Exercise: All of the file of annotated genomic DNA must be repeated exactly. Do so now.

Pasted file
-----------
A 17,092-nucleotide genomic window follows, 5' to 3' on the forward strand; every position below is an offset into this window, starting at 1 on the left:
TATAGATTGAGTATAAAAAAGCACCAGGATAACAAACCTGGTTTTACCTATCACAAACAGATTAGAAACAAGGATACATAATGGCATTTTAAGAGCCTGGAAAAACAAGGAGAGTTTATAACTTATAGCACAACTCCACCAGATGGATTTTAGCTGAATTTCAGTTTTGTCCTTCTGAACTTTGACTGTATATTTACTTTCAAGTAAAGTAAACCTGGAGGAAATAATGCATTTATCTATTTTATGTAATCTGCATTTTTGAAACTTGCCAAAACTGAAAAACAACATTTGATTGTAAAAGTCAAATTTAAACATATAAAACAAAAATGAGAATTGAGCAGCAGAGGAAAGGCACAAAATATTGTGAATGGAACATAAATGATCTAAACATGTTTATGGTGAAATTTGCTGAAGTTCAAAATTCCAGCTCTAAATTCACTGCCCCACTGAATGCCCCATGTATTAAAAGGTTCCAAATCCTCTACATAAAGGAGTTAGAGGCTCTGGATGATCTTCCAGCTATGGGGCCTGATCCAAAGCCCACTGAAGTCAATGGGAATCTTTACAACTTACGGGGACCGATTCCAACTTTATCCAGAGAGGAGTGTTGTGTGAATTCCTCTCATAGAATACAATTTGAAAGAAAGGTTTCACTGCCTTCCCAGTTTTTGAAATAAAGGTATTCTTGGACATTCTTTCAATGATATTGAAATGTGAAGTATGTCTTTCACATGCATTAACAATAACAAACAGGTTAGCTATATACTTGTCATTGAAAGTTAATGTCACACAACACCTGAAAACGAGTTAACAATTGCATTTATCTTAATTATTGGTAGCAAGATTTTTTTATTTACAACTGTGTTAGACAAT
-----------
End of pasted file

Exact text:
A 17,092-nucleotide genomic window follows, 5' to 3' on the forward strand; every position below is an offset into this window, starting at 1 on the left:
TATAGATTGAGTATAAAAAAGCACCAGGATAACAAACCTGGTTTTACCTATCACAAACAGATTAGAAACAAGGATACATAATGGCATTTTAAGAGCCTGGAAAAACAAGGAGAGTTTATAACTTATAGCACAACTCCACCAGATGGATTTTAGCTGAATTTCAGTTTTGTCCTTCTGAACTTTGACTGTATATTTACTTTCAAGTAAAGTAAACCTGGAGGAAATAATGCATTTATCTATTTTATGTAATCTGCATTTTTGAAACTTGCCAAAACTGAAAAACAACATTTGATTGTAAAAGTCAAATTTAAACATATAAAACAAAAATGAGAATTGAGCAGCAGAGGAAAGGCACAAAATATTGTGAATGGAACATAAATGATCTAAACATGTTTATGGTGAAATTTGCTGAAGTTCAAAATTCCAGCTCTAAATTCACTGCCCCACTGAATGCCCCATGTATTAAAAGGTTCCAAATCCTCTACATAAAGGAGTTAGAGGCTCTGGATGATCTTCCAGCTATGGGGCCTGATCCAAAGCCCACTGAAGTCAATGGGAATCTTTACAACTTACGGGGACCGATTCCAACTTTATCCAGAGAGGAGTGTTGTGTGAATTCCTCTCATAGAATACAATTTGAAAGAAAGGTTTCACTGCCTTCCCAGTTTTTGAAATAAAGGTATTCTTGGACATTCTTTCAATGATATTGAAATGTGAAGTATGTCTTTCACATGCATTAACAATAACAAACAGGTTAGCTATATACTTGTCATTGAAAGTTAATGTCACACAACACCTGAAAACGAGTTAACAATTGCATTTATCTTAATTATTGGTAGCAAGATTTTTTTATTTACAACTGTGTTAGACAAT